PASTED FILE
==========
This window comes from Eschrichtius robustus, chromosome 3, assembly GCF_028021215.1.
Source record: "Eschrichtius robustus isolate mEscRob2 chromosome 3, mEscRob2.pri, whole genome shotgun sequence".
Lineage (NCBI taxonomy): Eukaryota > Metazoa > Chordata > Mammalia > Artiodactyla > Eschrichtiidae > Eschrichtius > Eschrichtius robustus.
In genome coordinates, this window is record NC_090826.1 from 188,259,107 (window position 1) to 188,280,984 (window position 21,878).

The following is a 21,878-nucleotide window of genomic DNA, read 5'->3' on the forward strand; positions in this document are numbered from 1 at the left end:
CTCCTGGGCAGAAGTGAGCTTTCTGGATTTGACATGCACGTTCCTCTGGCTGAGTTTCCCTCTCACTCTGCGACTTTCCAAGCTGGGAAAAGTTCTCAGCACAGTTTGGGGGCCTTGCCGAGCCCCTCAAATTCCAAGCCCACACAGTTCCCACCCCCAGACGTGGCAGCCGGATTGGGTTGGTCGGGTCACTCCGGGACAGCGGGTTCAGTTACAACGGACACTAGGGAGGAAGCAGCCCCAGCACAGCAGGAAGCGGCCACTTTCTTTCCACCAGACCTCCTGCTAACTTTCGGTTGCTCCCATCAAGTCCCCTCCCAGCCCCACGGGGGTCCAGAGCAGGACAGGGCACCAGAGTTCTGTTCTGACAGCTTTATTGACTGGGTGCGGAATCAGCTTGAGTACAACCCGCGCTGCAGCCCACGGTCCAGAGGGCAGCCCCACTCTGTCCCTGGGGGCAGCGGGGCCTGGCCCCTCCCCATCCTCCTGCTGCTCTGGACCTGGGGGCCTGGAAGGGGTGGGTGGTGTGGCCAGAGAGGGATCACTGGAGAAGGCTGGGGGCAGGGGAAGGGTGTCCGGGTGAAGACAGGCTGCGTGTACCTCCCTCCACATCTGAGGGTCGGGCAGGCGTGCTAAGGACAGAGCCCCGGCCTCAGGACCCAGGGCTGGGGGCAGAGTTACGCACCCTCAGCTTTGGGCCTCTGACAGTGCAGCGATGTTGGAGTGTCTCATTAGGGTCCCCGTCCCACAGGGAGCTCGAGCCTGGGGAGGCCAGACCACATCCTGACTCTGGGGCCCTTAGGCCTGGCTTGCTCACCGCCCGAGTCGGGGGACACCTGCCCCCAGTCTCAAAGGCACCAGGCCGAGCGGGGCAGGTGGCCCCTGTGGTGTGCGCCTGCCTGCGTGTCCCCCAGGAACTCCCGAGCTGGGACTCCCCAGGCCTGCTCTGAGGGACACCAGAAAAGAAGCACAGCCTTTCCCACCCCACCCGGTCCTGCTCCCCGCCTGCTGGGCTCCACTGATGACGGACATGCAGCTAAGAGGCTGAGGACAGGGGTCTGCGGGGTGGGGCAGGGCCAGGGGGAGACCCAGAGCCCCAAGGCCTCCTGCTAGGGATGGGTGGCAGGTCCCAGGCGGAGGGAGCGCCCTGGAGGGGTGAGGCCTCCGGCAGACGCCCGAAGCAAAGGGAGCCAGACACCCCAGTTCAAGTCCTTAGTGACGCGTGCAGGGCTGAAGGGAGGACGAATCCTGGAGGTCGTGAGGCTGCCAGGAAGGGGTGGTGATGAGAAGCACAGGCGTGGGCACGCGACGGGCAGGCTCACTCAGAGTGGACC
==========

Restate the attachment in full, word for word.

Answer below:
This window comes from Eschrichtius robustus, chromosome 3, assembly GCF_028021215.1.
Source record: "Eschrichtius robustus isolate mEscRob2 chromosome 3, mEscRob2.pri, whole genome shotgun sequence".
Lineage (NCBI taxonomy): Eukaryota > Metazoa > Chordata > Mammalia > Artiodactyla > Eschrichtiidae > Eschrichtius > Eschrichtius robustus.
In genome coordinates, this window is record NC_090826.1 from 188,259,107 (window position 1) to 188,280,984 (window position 21,878).

The following is a 21,878-nucleotide window of genomic DNA, read 5'->3' on the forward strand; positions in this document are numbered from 1 at the left end:
CTCCTGGGCAGAAGTGAGCTTTCTGGATTTGACATGCACGTTCCTCTGGCTGAGTTTCCCTCTCACTCTGCGACTTTCCAAGCTGGGAAAAGTTCTCAGCACAGTTTGGGGGCCTTGCCGAGCCCCTCAAATTCCAAGCCCACACAGTTCCCACCCCCAGACGTGGCAGCCGGATTGGGTTGGTCGGGTCACTCCGGGACAGCGGGTTCAGTTACAACGGACACTAGGGAGGAAGCAGCCCCAGCACAGCAGGAAGCGGCCACTTTCTTTCCACCAGACCTCCTGCTAACTTTCGGTTGCTCCCATCAAGTCCCCTCCCAGCCCCACGGGGGTCCAGAGCAGGACAGGGCACCAGAGTTCTGTTCTGACAGCTTTATTGACTGGGTGCGGAATCAGCTTGAGTACAACCCGCGCTGCAGCCCACGGTCCAGAGGGCAGCCCCACTCTGTCCCTGGGGGCAGCGGGGCCTGGCCCCTCCCCATCCTCCTGCTGCTCTGGACCTGGGGGCCTGGAAGGGGTGGGTGGTGTGGCCAGAGAGGGATCACTGGAGAAGGCTGGGGGCAGGGGAAGGGTGTCCGGGTGAAGACAGGCTGCGTGTACCTCCCTCCACATCTGAGGGTCGGGCAGGCGTGCTAAGGACAGAGCCCCGGCCTCAGGACCCAGGGCTGGGGGCAGAGTTACGCACCCTCAGCTTTGGGCCTCTGACAGTGCAGCGATGTTGGAGTGTCTCATTAGGGTCCCCGTCCCACAGGGAGCTCGAGCCTGGGGAGGCCAGACCACATCCTGACTCTGGGGCCCTTAGGCCTGGCTTGCTCACCGCCCGAGTCGGGGGACACCTGCCCCCAGTCTCAAAGGCACCAGGCCGAGCGGGGCAGGTGGCCCCTGTGGTGTGCGCCTGCCTGCGTGTCCCCCAGGAACTCCCGAGCTGGGACTCCCCAGGCCTGCTCTGAGGGACACCAGAAAAGAAGCACAGCCTTTCCCACCCCACCCGGTCCTGCTCCCCGCCTGCTGGGCTCCACTGATGACGGACATGCAGCTAAGAGGCTGAGGACAGGGGTCTGCGGGGTGGGGCAGGGCCAGGGGGAGACCCAGAGCCCCAAGGCCTCCTGCTAGGGATGGGTGGCAGGTCCCAGGCGGAGGGAGCGCCCTGGAGGGGTGAGGCCTCCGGCAGACGCCCGAAGCAAAGGGAGCCAGACACCCCAGTTCAAGTCCTTAGTGACGCGTGCAGGGCTGAAGGGAGGACGAATCCTGGAGGTCGTGAGGCTGCCAGGAAGGGGTGGTGATGAGAAGCACAGGCGTGGGCACGCGACGGGCAGGCTCACTCAGAGTGGACC